In this second comparison (eg., box 46), the process 10 compares whether the copy 34 C of S0-edition 32 0 returned by the user's cookie 36′ (eg., variable C) matches the then current edition 32 A of the official client record (eg., variable A). Alternatively, the comparison 46 can substitute variable B for variable C because variables B and C ought to have been previously established (eg., in box 41) as corresponding with one another. Regardless, this second comparison 46 seeks to determine if the returned copy 34 C of the S0-edition of the client record 32 (which is, more accurately, variable C) matches the then current edition 32 A (ie., variable A). If no match (eg., box 47), than what has likely happened is that another member of the client group has intervened and changed the record ahead of the given user 22 in
An inventive aspect of this administrative process 10 is that, the process 10 leaves the record 32 unlocked. It is entirely foreseeable that in some cases one member of the relevant client group is going to change the record 32 ahead of the another member. Such other member no doubt may be surprised by that fact. But the server 21 will inform that such other member and hence properly track the orderliness of changes made to the record 32.
Thus, in cases of no match 47, the server 21 steps through a given instruction set such as:—● informing the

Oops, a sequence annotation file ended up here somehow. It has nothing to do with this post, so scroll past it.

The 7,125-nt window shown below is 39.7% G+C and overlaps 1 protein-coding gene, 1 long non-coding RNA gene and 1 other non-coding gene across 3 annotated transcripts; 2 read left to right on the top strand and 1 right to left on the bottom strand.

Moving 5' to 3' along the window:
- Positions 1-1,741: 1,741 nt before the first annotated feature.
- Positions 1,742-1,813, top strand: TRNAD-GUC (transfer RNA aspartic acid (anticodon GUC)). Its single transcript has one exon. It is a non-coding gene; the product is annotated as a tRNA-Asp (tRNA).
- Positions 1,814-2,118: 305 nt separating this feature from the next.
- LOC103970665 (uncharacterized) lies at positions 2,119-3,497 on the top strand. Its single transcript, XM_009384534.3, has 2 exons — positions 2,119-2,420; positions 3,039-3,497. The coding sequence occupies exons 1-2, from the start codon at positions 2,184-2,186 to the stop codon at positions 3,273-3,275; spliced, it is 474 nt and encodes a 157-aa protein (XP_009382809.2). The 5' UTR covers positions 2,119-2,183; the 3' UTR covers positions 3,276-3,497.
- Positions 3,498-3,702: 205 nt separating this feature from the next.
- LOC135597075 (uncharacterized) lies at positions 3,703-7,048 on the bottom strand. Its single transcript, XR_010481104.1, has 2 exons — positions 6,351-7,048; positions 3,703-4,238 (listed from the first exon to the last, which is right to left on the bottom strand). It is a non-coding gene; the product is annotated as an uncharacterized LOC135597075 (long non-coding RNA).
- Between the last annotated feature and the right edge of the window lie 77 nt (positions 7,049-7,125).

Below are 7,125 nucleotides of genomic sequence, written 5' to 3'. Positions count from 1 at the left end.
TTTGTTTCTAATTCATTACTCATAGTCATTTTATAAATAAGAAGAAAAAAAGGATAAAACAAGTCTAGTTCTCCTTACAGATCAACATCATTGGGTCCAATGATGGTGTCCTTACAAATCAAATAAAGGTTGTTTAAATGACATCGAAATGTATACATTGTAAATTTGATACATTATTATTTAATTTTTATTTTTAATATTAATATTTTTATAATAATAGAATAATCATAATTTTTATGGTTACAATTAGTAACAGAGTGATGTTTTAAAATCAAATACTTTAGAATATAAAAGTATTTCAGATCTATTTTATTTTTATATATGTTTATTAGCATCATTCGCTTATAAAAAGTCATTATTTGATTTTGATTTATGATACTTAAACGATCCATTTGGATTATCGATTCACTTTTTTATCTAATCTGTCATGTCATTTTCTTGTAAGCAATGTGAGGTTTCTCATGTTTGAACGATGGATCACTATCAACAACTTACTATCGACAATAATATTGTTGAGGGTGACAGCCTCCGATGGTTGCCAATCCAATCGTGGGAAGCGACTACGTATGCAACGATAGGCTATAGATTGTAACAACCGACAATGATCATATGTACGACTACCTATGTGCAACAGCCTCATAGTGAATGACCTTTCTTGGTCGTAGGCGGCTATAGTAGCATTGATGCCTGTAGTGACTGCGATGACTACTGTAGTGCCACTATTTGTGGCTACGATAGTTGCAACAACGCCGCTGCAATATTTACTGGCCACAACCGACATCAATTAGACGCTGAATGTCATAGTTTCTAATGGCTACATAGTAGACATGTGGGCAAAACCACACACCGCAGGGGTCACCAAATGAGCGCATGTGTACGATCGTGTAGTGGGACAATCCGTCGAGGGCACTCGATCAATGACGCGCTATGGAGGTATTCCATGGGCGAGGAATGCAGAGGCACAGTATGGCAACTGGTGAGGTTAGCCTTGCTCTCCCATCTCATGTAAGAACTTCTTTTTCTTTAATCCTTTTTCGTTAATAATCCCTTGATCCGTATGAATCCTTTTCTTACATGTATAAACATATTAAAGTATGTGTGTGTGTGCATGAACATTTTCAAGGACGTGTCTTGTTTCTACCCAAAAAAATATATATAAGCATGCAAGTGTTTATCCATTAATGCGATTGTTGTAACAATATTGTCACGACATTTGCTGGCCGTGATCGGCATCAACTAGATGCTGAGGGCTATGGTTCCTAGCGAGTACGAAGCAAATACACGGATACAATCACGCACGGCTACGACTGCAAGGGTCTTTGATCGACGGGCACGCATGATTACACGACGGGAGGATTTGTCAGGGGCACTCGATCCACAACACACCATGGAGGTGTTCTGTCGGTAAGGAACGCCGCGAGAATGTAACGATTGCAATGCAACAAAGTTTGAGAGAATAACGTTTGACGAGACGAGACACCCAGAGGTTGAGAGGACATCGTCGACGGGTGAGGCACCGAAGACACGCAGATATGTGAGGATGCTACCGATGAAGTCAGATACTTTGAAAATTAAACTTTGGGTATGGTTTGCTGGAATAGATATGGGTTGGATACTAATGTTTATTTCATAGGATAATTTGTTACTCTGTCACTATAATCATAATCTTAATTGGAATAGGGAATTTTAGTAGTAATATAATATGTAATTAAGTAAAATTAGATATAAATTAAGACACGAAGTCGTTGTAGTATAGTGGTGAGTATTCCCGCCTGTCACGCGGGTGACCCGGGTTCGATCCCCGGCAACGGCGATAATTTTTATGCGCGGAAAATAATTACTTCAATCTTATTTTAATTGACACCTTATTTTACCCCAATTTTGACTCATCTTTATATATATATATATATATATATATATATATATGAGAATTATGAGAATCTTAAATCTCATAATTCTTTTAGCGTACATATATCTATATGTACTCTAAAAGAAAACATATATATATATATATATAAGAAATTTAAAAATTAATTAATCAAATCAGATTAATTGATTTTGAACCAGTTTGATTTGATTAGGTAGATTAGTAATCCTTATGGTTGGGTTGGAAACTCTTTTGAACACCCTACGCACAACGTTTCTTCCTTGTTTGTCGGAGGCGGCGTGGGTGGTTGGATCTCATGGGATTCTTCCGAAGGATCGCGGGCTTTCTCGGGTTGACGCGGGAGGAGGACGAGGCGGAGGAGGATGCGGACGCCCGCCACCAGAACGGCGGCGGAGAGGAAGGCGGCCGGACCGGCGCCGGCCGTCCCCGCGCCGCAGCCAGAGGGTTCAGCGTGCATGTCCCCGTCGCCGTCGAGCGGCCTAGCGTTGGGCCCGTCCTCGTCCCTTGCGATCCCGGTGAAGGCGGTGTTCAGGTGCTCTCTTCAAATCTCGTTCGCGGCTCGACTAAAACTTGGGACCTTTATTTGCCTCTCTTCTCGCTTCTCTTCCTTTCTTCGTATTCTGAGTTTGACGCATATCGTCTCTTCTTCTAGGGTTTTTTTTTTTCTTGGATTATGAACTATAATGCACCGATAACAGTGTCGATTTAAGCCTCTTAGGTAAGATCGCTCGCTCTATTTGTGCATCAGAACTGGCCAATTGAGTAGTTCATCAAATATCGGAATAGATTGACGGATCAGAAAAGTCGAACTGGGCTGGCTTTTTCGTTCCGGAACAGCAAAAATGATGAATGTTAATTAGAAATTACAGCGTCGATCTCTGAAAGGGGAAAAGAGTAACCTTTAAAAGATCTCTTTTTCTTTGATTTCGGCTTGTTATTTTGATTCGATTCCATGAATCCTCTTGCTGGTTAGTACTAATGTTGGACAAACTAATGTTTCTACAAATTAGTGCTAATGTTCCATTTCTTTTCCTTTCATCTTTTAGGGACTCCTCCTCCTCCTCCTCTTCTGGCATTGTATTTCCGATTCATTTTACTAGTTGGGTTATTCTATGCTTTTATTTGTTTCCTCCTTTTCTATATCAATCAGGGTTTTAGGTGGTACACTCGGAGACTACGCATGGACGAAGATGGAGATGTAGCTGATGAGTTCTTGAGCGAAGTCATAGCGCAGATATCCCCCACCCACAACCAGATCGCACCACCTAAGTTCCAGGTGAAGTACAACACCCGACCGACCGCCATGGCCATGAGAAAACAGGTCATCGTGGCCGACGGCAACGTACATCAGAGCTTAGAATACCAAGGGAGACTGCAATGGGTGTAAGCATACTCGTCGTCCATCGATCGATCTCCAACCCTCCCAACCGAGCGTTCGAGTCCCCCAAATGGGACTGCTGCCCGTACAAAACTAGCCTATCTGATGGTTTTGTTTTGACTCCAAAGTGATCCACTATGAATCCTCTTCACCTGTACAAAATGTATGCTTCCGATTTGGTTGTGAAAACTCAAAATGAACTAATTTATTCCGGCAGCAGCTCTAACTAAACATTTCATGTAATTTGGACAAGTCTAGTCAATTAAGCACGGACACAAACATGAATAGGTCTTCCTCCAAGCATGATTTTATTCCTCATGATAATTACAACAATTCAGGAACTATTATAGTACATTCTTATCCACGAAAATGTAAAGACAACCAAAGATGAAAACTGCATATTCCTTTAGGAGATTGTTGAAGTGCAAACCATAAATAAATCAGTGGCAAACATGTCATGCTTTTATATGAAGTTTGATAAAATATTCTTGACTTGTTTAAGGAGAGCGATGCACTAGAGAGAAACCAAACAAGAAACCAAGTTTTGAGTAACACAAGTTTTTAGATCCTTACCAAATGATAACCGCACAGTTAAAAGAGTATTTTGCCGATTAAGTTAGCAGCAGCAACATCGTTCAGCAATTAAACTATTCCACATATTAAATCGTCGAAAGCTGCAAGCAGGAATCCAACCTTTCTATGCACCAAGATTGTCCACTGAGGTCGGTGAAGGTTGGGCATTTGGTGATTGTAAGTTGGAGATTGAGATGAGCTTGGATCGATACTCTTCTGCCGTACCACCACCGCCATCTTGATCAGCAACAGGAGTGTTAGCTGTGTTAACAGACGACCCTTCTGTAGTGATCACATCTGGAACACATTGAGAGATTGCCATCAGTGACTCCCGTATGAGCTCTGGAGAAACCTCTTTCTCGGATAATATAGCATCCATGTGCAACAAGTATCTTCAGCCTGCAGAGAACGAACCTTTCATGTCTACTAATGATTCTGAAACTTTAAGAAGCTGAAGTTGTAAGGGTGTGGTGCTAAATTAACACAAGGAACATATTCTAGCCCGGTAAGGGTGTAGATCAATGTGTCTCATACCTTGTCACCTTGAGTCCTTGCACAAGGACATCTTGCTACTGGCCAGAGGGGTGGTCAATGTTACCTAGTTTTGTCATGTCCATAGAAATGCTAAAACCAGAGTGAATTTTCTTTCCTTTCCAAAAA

On the other hand, in cases of a match (eg., box 49 in FIG. 2), the “request to amend” 15′ is simply processed.
The foregoing description suffices as an overview of the administrative process 10 in accordance with the invention. In brief review, the inventive process 10 comprises the following steps. The server 21 is configured such that—in at least one submission 24 to the user 22 preceding a user 22's transmission 25 of a “request to amend” 15′ instruction—the server 21 passes to the user 22's machine a copy 34′ of the record 34 in the record 32's then current edition 32 0 at the time of this given submission (eg., time=“S0”). The copy 34′ of the S0-edition of the record 32 is preferably scripted or encrypted and/or set in such a way that the user 22 cannot practicably edit or hack the copy 34′ set on his or her machine. Now looking at transmission 25, the server 21 extracts the returned copy 34 C of the S0-edition 32 0 of the record 32 which accompanies the incoming “request to amend” 15′, both to check the integrity of transmissions 24 and 25 as well as to check whether the official client record 32A remains in the S0-edition 32 0.
Two premises are implicit here. One premise is that the server 21 can anticipate an incoming “request to amend” 15′ instruction. Another premise is that the server 21 can successfully set a copy 34′ of the S0-edition 32 0 of the record 32 on the user 22's machine in such a scripted or encrypted way that the user 22 cannot practicably edit or hack the copy 34′.
In consideration of the first premise, the server 21 is afforded several options to anticipate an incoming “request to amend” 15′ instruction. For example, one non-limiting way to achieve this may be the following. The server may operate under a set of rules such that server-administrated client records (eg., 32) can only be amended after a user 22 has called up a given server page. Hence a server 21 can be configured such that, before a user 22 can submit a “request to amend” 15, such user 22 must beforehand submit a request for the relevant server page as well as identify the target record the user is intending to amend (this is not illustrated). That way the server 21, upon submission of that page, can also set an administrative-checking token, marker or text string on the user 22's machine.